Across Australia by Harley in 1926

Harley sidecar and riders

Sidecar and riders (more photos in text)

Harley Davidson motorcycles didn't gain a reputation for endurance and reliability just on the battlefields of World War Two or in the minds of Milwaukee copywriters. When roads were merely rutted, pot-holed bush tracks, fuel stops were far apart and repairs were carried out by blacksmiths, the Harley Davidson was the choice of serious motorcycle travellers in the Australian bush. Nothing else had the durability and sheer grunt nor offered the carrying capacity or comfort of the big Harley twin. In America the Harley flag in the 20's and 30's was carried by the likes of Floyd Clymer, Joe Petrali and the infamous "Wrecking Crew". Similar feats were carried out in Australia where the definitive American V-twin was a huge favourite. Few feats; however, anywhere in the world, could compare favourably with the exceptional endurance of the Western Australian Harley Club in 1926.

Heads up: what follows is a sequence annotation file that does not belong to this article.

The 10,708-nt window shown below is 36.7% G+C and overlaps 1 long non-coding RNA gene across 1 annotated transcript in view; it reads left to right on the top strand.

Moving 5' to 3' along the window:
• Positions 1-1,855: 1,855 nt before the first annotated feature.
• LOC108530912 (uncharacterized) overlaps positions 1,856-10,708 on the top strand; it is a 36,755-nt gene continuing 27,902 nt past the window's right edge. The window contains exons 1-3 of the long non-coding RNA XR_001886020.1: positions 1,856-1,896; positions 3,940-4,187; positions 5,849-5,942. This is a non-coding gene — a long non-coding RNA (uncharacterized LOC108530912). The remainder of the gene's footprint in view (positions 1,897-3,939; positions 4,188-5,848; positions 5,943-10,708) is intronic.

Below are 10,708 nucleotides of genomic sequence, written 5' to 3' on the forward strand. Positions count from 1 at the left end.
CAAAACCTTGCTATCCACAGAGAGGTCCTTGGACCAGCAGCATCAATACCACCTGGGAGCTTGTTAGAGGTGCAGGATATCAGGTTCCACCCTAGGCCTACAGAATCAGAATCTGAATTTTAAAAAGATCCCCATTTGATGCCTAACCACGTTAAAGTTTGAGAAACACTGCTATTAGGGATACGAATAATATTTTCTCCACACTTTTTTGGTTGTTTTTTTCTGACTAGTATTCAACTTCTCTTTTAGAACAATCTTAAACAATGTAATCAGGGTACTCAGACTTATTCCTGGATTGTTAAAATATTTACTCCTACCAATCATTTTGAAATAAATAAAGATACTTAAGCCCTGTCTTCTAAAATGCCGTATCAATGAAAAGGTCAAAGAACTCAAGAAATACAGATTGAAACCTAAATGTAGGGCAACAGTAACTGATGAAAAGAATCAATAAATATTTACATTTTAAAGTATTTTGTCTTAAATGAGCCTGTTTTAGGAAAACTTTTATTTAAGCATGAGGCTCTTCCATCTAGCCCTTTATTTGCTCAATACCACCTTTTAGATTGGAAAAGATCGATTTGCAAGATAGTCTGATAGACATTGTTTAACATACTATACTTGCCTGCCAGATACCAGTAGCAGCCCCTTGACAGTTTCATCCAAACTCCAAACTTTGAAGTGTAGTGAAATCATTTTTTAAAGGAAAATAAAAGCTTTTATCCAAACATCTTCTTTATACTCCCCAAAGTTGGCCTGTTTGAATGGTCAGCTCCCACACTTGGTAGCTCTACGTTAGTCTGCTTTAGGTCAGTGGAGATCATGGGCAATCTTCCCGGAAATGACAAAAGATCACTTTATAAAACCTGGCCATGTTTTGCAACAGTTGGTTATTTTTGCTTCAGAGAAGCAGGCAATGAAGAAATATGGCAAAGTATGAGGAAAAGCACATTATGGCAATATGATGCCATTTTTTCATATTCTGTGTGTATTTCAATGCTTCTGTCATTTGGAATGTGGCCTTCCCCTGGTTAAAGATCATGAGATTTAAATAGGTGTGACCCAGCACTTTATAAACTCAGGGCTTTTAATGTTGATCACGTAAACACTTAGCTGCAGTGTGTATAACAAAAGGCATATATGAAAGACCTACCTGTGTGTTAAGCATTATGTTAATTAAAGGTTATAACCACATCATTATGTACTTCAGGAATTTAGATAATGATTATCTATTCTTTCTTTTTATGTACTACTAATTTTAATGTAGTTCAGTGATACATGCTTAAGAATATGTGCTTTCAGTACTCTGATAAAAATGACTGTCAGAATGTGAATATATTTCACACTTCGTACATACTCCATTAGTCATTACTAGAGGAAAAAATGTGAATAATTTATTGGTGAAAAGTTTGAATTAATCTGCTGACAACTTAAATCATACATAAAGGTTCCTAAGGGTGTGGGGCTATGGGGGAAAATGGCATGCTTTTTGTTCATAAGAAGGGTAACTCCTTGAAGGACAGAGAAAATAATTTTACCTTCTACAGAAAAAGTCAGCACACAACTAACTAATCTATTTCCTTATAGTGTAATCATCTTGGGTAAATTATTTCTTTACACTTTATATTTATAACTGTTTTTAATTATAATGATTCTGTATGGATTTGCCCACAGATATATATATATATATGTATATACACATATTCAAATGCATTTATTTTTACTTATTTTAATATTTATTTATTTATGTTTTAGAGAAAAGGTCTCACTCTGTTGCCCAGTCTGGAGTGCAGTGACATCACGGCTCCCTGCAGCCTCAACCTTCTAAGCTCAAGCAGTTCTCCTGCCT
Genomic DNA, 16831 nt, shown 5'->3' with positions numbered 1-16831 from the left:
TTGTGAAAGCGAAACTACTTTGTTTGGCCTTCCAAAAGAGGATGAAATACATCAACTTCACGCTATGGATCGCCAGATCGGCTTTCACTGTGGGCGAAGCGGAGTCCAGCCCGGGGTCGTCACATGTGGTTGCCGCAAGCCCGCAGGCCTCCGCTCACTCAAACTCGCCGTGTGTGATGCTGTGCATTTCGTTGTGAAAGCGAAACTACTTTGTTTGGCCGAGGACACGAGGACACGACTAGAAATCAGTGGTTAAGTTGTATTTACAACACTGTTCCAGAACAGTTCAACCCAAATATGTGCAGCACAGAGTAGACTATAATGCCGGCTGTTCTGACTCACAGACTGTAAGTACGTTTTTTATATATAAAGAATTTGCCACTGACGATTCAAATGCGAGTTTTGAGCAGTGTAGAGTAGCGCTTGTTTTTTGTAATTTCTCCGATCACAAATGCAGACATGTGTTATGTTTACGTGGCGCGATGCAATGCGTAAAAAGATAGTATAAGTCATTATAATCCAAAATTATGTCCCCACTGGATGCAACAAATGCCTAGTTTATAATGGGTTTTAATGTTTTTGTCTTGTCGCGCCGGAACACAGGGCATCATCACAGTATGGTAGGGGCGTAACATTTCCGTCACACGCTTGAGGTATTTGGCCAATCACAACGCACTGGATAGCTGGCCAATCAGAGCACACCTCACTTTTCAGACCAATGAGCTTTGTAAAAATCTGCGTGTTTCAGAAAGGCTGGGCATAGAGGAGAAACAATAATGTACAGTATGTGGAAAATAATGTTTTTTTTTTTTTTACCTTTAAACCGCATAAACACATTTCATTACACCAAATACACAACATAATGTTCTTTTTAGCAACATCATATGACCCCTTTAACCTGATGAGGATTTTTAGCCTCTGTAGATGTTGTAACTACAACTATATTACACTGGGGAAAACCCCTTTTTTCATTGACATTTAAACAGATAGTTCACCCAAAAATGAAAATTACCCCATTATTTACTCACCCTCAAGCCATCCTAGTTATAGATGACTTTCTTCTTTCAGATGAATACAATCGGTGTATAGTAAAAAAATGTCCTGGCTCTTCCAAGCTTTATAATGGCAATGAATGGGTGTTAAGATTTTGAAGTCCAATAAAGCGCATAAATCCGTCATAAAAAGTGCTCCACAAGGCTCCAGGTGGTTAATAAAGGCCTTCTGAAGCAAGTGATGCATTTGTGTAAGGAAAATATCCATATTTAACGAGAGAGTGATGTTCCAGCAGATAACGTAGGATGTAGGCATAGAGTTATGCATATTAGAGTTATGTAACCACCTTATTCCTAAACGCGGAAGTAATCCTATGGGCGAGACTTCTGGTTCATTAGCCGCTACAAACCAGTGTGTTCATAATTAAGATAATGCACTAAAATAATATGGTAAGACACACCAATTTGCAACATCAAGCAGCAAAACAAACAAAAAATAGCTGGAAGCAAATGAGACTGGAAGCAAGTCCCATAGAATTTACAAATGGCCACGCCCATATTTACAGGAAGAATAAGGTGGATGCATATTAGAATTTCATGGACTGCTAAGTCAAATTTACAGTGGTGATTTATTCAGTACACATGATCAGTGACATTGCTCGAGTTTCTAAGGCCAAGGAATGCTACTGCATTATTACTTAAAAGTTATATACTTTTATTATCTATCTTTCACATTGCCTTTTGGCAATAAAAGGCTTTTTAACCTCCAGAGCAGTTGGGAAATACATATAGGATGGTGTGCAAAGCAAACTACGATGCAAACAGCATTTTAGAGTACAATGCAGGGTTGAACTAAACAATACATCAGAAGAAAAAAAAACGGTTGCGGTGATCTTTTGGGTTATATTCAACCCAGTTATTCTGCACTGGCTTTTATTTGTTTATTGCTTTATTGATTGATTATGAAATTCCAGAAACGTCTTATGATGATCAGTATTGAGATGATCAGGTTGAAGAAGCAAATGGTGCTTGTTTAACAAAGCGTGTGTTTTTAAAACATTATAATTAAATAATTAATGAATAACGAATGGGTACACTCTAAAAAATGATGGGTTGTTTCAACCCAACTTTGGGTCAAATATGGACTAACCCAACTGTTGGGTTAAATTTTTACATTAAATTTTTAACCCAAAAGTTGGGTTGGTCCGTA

On the steps of the Perth GPO

On the steps of the Perth GPO

In one of the greatest reliability trials of all time eight Harley outfits were ridden from Perth to Sydney and back in forbidding conditions that would test modern machinery, never mind the rigid rear ends, pneumatic tyres and comparatively primitive equipment of the mid 20's.

To the best of everyone's knowledge no-one else had ever undertaken such a long tour, on motorcycles, under such arduous conditions and with such a large party. The conditions were clear: no sealed roads outside of Perth City limits, corrugated roads at best and sandy bush tracks across the Nullarbor with no ready source of fuel, food or repair until Port Augusta was reached. The Harley boys had no doubts about the machine for the trip, only the reliable Harley V-twin was employed.